The zing of spring is powerful here. Pure air provides ideal conditions for an impressive range of lichens that grow en masse upon the old oaks of Coille Mhòr’s lower slopes. Higher up, birch, rowan, alder and ash thrive, and the forest is also home to mammals including badgers, pine martens and visiting otters.
Discover a landscape shaped by man and nature over 6,000 years on a walk that enters the heart of the South Downs National Park in Hampshire. This walk offers a perfect blend of impressive natural wonders and interesting historical sites.
The jagged peaks that soar over Cwm Idwal dwarf the Arctic-alpine plants that grow on the slopes around its waters. To appreciate them fully, you have to crouch down or dangle over them to see their colourful petals hunkered on ledges or in crevices – it’s here that they thrive, feeding on minerals that leach through the rock.
At the National Trust hamlet of Birling Gap, the sea’s aroma sits strong in the air. From the top of the steps above the beach and its numerous rockpools, the views of the Seven Sisters and Seaford Head are excellent. For many, these huge chalk cliffs are even more picturesque than the famous White Cliffs of Dover up the coast.
Ennerdale – the Lake District’s least populated valley – is celebrating the first decade of a long-term plan to re-wild Lakeland’s westernmost dale. Management of the valley was delegated to Mother Nature back in 2006, but the Wild Ennerdale project isn’t about conserving or restoring a landscape to some long-lost idyll – it’s about getting out of the way to let nature take its course.
Take a walk through the Dorset countryside to a chapel overlooking the spectacular Jurassic Coast. The Jurassic Coast spans over 90 miles of Dorset’s shoreline. You’ll scarcely find a coastline with more places to stretch your legs and explore the local landscape. And at the heart of it all is the village of Abbotsbury.
Home to prehistoric inhabitants, Vikings, clashing clans and crofters, this mini Scottish isle has a dynamic history written deep into the land. Of all the Small Isles, Eigg – pronounced egg – is undoubtedly the most distinctive. The dramatic rocky remains of an old lava flow – An Sgurr – stand proud above the surrounding flatter land, like a whale breaching the ocean.
In 635 AD, King Oswald of Northumbria invited St Aidan from the monastic settlement on Iona to found a monastery on Lindisfarne. Aidan’s death, 16 years later, coincided with the vocation of local shepherd boy Cuthbert, who became bishop of Lindisfarne. The island is also an mportant national nature reserve and wintering site for migrating birds, including whooper swans and brent geese.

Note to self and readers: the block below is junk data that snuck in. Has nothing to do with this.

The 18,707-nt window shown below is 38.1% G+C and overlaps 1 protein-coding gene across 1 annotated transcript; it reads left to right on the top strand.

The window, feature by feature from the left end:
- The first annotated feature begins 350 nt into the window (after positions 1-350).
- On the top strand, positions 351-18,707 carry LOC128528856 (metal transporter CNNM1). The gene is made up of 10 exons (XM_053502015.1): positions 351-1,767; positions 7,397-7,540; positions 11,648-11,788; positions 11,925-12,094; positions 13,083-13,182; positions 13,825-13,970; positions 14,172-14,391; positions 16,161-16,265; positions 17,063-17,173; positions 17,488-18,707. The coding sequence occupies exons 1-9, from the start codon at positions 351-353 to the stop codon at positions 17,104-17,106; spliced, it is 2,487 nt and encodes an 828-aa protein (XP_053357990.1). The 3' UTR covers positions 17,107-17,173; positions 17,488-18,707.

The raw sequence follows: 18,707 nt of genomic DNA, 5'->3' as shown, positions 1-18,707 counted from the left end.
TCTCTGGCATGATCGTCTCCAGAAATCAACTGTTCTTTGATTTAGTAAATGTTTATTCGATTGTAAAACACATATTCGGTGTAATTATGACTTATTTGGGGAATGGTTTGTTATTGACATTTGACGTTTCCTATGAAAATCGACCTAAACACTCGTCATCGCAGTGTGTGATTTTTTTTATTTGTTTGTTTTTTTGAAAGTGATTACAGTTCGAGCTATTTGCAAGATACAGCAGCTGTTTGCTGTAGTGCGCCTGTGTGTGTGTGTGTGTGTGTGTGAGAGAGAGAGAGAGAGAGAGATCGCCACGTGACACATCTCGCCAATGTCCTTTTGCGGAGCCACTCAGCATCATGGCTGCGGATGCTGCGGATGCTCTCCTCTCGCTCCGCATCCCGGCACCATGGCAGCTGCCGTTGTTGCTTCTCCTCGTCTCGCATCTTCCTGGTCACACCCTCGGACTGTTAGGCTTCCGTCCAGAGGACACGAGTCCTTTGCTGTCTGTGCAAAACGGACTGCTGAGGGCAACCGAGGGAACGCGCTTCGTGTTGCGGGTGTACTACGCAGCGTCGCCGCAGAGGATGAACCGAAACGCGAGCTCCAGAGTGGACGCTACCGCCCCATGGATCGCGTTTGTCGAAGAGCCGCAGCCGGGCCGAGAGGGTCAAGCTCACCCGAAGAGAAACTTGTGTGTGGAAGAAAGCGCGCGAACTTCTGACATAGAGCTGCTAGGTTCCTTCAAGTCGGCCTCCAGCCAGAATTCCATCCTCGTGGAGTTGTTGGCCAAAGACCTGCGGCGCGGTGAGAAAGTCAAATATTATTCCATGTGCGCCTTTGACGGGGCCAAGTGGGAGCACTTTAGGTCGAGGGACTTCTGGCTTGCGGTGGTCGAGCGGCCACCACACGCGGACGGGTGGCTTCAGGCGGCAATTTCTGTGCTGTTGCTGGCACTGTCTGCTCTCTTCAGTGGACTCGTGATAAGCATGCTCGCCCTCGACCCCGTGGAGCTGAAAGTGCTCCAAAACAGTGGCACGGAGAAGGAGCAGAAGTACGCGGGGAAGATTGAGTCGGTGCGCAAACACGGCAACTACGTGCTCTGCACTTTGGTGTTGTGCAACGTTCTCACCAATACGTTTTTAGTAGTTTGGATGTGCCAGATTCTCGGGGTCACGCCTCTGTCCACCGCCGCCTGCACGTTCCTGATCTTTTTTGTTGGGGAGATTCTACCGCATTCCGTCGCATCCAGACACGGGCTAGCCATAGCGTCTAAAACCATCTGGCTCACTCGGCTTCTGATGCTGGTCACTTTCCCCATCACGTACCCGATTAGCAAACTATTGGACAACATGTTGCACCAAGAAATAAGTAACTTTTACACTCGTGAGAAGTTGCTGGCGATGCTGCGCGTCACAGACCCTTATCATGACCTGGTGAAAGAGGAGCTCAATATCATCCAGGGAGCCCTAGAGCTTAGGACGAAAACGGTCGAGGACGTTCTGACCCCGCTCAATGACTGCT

This superb coastal walk follows the trails of some of the Dark Age saints, for whom the St Davids Peninsula was a place of pilgrimage, and passes beside the wild waters of Ramsey Sound. The area is home to a wealth of wildlife, from dolphins and porpoise to peregrines and chough.
Upper Wharfedale is a charming little valley off the beaten track where the roads are too narrow for trucks and busses to navigate. It’s a bit of a bind to get to, but once you’ve found the dale, you’ll never forget it. The limestone and peat uplands hereabouts are riven with steep-sided valleys and ghylls where water teems off the fells and tumbles over a series of waterfalls through the heart of the picturesque villages of Cray, Yockenthwaiteand Hubberholme.
Winding through true wilderness country, you’ll feel a real sense of progression as you ford several rivers, moving from one loch to the next, past herds of red deer and the dramatically located Camasunary Bay, before arriving at the houses of Kirkibost. Save it for a fine September day after a spell of dry weather – the midges will be fewer, the burns lower – and you will have a memory to last a lifetime.
What better way to make the most of the summer weather than by combining some much needed exercise with a fascinating stroll through one of the country’s most captivating prehistoric landscapes: the Preseli Hills in the Pembrokeshire National Park?
This nine-mile walking route takes in the whole island, although there are options to shorten the way or split it into two or three days of walking. Three miles in length and half that across, Sark’s small size encourages visitors to slow down. There are plenty of trails, but no official coast path, so after visiting viewing points, you will need to retrace your steps inland at times.
Explore glorious Sandwood Bay in Sutherland on this 12-mile hike across wild moors and through mighty dunes
Sandwood Bay is one of Britain’s most remote and beautiful beaches. Flanked by grassy dunes and buffeted by the rolling breakers of the Atlantic, the swath of white sand is a wild and wonderful place. The only way in is on foot and the car park at Blairmore, on the narrow road between Kinlochbervie and Sheigra, is the perfect place to start.